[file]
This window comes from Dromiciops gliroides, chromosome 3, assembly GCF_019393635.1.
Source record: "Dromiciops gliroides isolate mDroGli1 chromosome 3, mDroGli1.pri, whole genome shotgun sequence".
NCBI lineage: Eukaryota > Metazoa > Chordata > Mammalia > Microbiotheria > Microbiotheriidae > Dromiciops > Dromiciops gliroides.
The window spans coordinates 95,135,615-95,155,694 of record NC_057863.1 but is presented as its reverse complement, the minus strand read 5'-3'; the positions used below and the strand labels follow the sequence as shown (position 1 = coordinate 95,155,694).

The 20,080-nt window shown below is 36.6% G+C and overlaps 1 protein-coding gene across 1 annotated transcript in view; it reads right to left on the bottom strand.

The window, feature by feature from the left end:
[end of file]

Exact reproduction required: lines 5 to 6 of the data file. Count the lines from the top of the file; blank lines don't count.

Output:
The 20,080-nt window shown below is 36.6% G+C and overlaps 1 protein-coding gene across 1 annotated transcript in view; it reads right to left on the bottom strand.

The window, feature by feature from the left end: